Social Media ROI Arrives

If you ask most brands what their No. 1 complaint with social media marketing is, the answer will likely be not being able to tie their efforts back to sales and ROI. But up until recently, social media has mostly been an ego game of brands piling up followers, fans, likes. Ask for specifics of the value of all this, you’ll hear some murmurs and buzzwords.

There’s hope on the horizon. Recent efforts underway show it’s possible to blaze a clear path between social media marketing and sales. No need for fancy survey methodologies or fuzzy brand-lift metrics.

Take a look at what American Express is doing in social, letting cardmembers sync their cards with Foursquare, Twitter and Facebook. When American Express card holders sync their cards with Foursquare, they receive location-based deals and offers directly to their AmEx cards. Those who sync their card with Facebook, as part of the “Link Like Love” program, see deals in their newsfeed on Facebook, based on which companies they talk about and like. Consumers that sync their cards with Twitter, get savings loaded directly to their cards when they tweet using special-offer hashtags. The “Link Like Love” program lets brands and retailers tie sales back to efforts on platforms such as Facebook, Twitter and Foursquare, using the AmEx application programming interface.

“We brought to market our Smart Offer APIs a little over a year ago at SXSW, and it is changing social commerce because of our closed-loop business model,” said Bradley Minor, vp of social media communications at American Express. “As an issuer, acquirer, and network, we have end-to-end transaction information. The closed loop allows us to directly connect merchants and cardmember spend. Link Like Love is a win for merchants who now have a one-stop-shop for delivering relevant offers to customers, while also receiving reporting on the success of their social marketing efforts.”

With “Link Like Love” cardmembers can choose the deals they want and then use their card as they usually do. For example, cardmembers that like Whole Foods Market on Facebook or check in on Facebook Places, will get deals and offers from Whole Foods Market. AmEx automatically credits accounts after purchases.

This is a big shift for retailers wary of social media guru talk of “engagement” and “brand affinity” being cover for “no hard metrics.” This about ringing cash registers. Furthermore, the fact that these sales can be tied directly to social media efforts, is what really makes the AmEx offering so unique.

“The retailers benefit from the incremental sales, since the deals are linked to the use of the [AmEx] card for a purchase,” said Wilson Kerr, vp of business development at Unbound Commerce. “Seems to be a very powerful new way to link consumer advocacy with tracked incremental sales and store visits.”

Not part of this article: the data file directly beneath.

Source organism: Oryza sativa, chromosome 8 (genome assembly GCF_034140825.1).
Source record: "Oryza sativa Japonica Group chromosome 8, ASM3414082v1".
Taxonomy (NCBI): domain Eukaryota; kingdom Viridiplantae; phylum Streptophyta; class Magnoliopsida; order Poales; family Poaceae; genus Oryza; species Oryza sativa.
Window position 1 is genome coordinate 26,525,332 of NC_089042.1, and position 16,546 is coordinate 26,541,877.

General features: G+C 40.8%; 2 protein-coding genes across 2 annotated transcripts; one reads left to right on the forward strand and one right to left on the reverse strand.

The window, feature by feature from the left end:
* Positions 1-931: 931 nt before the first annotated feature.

The question is, why haven’t the other credit card companies followed suit and launched similar programs? The closest thing out there right now, comparable to any of the sync programs that AmEx offers, is Visa’s partnership with Gap that lets shoppers at Old Navy, Gap and Banana Republic with Visa cards sign up to receive offers that are tailored to them, directly to their mobile phone. The program eliminates the need to clip, print or carry coupons. To redeem an offer, the enrolled customer simply presents the text message with the promotion code or barcode at the register, allowing the merchant to tie the sales back to a specific promotion. Visa could potentially expand this program to include offers and deals via social media destinations such as Facebook, Twitter and Foursquare, but we have yet to hear of such developments.

Another company with a real opportunity here is Google. Its Google Plus platform could probably benefit from partnering with a company like Mastercard to roll out deals and offers to Google Plus account holders. Who knows, it could even boost engagement on Google Plus, which has recently been called a ghost town rather than a social media property. The opportunities are definitely there and the companies in this ecosystem have their eyes on the prize. We’ll likely see a few new developments from competitors in the space, which will challenge the American Express program. But for now, the ball is in AmEx’s court.

Already brands like 1-800-Flowers, Best Buy, Century 21 Department Store, The Cheesecake Factory, Dell, FedEx Office, FTD, Gulf, H&M, McDonald’s,, Sports Authority, Ticketmaster, Virgin America, Whole Foods Market and are working with AmEx’s Twitter-sync program to drive sales via Twitter.

The latest brand to hop onto the Link Like Love (Facebook-sync) bandwagon is Pepsico’s Quaker. Quaker is the first CPG brand to join American Express’ Link Like Love platform, which boasts 40,000 syncs since its launch last summer. American Express cardmembers who use the Link Like Love application via Facebook and have access to the deal can purchase a pack of seven, full-size Quaker products for $25. They’ll then receive a $10 credit on their next statement so the net spend comes out to just $15.

“We’re particularly excited about this not only because it offers a unique way to get our products in front of a younger consumer who may not be looking for us in the aisle, but it also means Quaker is the first consumer packaged goods company to partner with American Express on a Link, Like, Love offer,” said Jody Menaker, communications manager for Pepsico’s Quaker.

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